Colonial Discourse and the Suffering of Indian American Children Book Cover.webp

In this book, we analyze the psycho-social consequences faced by Indian American children after exposure to the school textbook discourse on Hinduism and ancient India. We demonstrate that there is an intimate connection—an almost exact correspondence—between James Mill’s colonial-racist discourse (Mill was the head of the British East India Company) and the current school textbook discourse. This racist discourse, camouflaged under the cover of political correctness, produces the same psychological impacts on Indian American children that racism typically causes: shame, inferiority, embarrassment, identity confusion, assimilation, and a phenomenon akin to racelessness, where children dissociate from the traditions and culture of their ancestors.

This book is the result of four years of rigorous research and academic peer-review, reflecting our ongoing commitment at Hindupedia to challenge the representation of Hindu Dharma within academia.

Nārāyaṇa Bhattātiri

From Hindupedia, the Hindu Encyclopedia

By Swami Harshananda

Nārāyaṇa Bhattātiri lived in A. D. 1560-1625. There can perhaps be no better example than that of Nārāyaṇa Bhaṭṭātiri to prove that a chance utterance from a great soul can lift a person from the ridiculous to the sublime. Nārāyaṇa Bhaṭṭātiri is more well- known as the author of the immortal epic poem Nārāyanīyam. He was born at Meppattur in the Kerala State in A. D. 1560. His father was Mātidatta, an orthodox brāhmaṇa of great erudition, from a famous Nambudiri family.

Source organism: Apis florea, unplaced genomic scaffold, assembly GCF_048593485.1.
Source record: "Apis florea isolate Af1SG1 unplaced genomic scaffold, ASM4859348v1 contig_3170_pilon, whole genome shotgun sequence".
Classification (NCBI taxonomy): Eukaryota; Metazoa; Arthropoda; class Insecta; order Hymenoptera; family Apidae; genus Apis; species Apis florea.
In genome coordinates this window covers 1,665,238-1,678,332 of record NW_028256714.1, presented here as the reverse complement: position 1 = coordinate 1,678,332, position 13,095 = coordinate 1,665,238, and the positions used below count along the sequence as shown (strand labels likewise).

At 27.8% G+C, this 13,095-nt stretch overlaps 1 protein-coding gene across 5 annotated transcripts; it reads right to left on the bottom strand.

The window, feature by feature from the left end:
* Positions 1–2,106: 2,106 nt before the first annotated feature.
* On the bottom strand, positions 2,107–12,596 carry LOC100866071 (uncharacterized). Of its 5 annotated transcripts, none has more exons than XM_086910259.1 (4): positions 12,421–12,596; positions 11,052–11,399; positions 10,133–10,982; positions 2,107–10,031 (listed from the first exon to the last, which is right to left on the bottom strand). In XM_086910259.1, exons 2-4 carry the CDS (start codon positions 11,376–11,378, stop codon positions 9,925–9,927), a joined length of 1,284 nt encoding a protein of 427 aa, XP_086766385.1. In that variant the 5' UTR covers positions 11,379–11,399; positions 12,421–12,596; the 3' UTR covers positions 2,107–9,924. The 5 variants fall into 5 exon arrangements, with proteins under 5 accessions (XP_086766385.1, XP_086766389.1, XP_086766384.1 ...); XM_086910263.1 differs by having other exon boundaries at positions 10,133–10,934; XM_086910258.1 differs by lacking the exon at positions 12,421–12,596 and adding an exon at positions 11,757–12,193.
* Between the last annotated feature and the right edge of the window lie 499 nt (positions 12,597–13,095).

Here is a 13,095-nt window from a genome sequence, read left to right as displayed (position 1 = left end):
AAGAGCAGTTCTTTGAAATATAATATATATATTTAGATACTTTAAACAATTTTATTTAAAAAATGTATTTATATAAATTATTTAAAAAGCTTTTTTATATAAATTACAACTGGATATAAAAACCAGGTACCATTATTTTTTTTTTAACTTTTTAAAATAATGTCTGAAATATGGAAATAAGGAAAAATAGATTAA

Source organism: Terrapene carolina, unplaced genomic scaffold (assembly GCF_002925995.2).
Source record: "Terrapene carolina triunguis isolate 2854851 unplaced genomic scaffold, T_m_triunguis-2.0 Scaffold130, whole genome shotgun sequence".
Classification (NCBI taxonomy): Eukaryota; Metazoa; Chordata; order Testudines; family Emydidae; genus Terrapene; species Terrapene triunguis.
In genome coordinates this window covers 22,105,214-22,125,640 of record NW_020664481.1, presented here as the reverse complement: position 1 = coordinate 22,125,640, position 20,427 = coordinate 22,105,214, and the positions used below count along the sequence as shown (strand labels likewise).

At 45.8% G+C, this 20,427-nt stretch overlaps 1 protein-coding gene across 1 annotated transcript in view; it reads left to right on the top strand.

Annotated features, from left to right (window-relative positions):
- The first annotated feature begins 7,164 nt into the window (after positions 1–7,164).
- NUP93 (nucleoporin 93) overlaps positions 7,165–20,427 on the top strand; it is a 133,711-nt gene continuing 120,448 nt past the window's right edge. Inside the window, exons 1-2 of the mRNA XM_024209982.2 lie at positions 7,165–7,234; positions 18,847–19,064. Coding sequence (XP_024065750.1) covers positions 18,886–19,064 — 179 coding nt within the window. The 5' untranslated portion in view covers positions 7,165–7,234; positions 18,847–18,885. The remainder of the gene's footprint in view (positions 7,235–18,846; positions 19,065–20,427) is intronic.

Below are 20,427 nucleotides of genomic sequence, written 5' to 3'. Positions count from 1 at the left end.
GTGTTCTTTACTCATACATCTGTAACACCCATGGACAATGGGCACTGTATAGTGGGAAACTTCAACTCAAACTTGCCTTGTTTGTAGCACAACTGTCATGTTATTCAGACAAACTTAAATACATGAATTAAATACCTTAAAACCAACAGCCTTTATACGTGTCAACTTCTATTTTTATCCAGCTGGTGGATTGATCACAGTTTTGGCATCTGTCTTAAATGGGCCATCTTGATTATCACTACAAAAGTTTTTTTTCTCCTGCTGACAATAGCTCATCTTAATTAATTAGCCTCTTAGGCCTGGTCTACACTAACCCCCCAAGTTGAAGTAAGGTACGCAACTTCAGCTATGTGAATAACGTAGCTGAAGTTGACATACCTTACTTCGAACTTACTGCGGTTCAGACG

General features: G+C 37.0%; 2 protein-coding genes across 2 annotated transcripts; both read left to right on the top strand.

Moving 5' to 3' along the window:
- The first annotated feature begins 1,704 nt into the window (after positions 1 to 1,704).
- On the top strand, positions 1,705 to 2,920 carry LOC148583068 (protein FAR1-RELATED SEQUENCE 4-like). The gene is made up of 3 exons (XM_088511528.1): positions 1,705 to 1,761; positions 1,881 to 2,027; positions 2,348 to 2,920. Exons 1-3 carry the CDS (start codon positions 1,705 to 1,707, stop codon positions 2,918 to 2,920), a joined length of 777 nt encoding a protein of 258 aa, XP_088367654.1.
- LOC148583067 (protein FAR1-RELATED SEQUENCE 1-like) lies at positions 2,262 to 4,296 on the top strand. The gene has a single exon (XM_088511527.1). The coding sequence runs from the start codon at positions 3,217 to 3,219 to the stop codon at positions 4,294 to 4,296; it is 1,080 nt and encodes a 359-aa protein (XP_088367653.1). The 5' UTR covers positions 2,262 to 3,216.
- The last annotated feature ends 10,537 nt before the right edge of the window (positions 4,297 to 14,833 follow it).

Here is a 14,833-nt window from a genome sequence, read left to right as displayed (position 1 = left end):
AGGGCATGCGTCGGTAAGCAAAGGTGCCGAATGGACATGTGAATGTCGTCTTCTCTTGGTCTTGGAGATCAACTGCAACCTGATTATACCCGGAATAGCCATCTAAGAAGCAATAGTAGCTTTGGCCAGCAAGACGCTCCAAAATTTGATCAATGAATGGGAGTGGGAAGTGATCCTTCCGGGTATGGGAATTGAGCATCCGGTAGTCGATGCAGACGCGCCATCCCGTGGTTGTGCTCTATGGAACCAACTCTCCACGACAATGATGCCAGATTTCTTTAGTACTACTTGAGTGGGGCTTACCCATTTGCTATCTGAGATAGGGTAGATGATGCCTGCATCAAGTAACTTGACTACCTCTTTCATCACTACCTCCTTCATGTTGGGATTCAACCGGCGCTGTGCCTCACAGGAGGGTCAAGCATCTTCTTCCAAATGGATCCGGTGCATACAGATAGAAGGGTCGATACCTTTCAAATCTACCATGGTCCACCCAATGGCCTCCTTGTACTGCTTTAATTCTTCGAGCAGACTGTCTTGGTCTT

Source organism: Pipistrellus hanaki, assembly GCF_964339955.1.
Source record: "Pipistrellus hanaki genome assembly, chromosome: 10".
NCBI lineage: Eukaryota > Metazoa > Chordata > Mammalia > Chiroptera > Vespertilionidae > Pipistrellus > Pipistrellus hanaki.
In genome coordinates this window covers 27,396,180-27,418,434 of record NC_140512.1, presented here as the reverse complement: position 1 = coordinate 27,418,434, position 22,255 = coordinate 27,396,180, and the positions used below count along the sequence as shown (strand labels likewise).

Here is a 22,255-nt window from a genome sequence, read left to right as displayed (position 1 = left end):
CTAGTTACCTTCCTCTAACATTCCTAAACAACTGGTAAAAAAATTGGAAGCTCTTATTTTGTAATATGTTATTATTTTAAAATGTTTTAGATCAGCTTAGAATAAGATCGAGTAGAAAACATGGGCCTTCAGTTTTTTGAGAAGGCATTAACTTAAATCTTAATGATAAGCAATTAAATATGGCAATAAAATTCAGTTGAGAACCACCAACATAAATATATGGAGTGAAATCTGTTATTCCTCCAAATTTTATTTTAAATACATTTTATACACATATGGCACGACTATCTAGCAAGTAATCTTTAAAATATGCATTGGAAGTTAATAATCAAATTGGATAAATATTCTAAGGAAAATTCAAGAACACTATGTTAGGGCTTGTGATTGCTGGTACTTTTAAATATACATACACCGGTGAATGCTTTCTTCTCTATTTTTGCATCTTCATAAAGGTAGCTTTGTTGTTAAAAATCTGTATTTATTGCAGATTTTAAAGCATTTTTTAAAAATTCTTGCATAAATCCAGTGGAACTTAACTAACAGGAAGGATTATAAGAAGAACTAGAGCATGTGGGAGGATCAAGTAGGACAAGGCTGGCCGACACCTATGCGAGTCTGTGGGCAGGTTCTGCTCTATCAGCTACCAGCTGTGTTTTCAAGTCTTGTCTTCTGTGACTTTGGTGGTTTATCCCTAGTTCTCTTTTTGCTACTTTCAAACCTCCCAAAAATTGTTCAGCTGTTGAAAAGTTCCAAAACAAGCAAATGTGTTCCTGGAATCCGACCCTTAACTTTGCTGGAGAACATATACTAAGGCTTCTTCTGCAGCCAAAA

During his early youth, he appeared to be more a profligate than a prodigy which he certainly was. A chance remark of re-probation from Acyuta Piśaraḍi, converted the young Nārāyaṇa Bhaṭṭātiri into a remorseful but earnest disciple of that great man of profound learning and wisdom. In course of time, Nārāyaṇa became a pundit in his own right. He had been appointed as the court pundit of the king Devanārāyaṇa of Ambalapura. He is said to have passed away at the ripe old-age of 106 in A. D. 1666, though some scholars do not subscribe to this view.

Formation of Nārāyaniyam[edit]

When his guru fell a victim to paralysis, Nārāyaṇa, being a devoted disciple, took upon himself that fell disease, thus freeing his master from the same. However, unable to bear the torments of that disease, he started visiting the temple of Lord Kṛṣṇa at Guruvāyur near Trichur, also in the Kerala State, by being carried to that place. For one hundred days he prayed to the Lord, spontaneously composing 10 verses each day, dealing with the daśāvatāras or ten incarnations of Lord Viṣṇu. On the last day he was totally freed from that debilitating disease. The compilation of these 10 verses formed Nārāyaniyam. A devoted recitation of his Nārāyaniyam is believed to free one from diseases and bestow good health.

Overview of Nārāyaniyam[edit]

Nārāyaniyam is in ten cantos, the total number of verses being 1036. They are in different meters.

Other Literary works by Nārāyaṇa Bhattātiri[edit]

Nārāyaṇa Bhaṭṭātiri was a great scholar in several fields of traditional learning. Eighteen works are attributed to him. Some of them are:

  1. Nārāyaniyam
  2. Mānameyodaya
  3. Prakriyāsarvasva
  4. Astamicampukāvya
  5. Kailāsaśailavarnana
  6. Rāmakathā
  7. Rājasuyaprabandha
  8. Ahalyāśāpavimocana


  • The Concise Encyclopedia of Hinduism, Swami Harshananda, Ram Krishna Math, Bangalore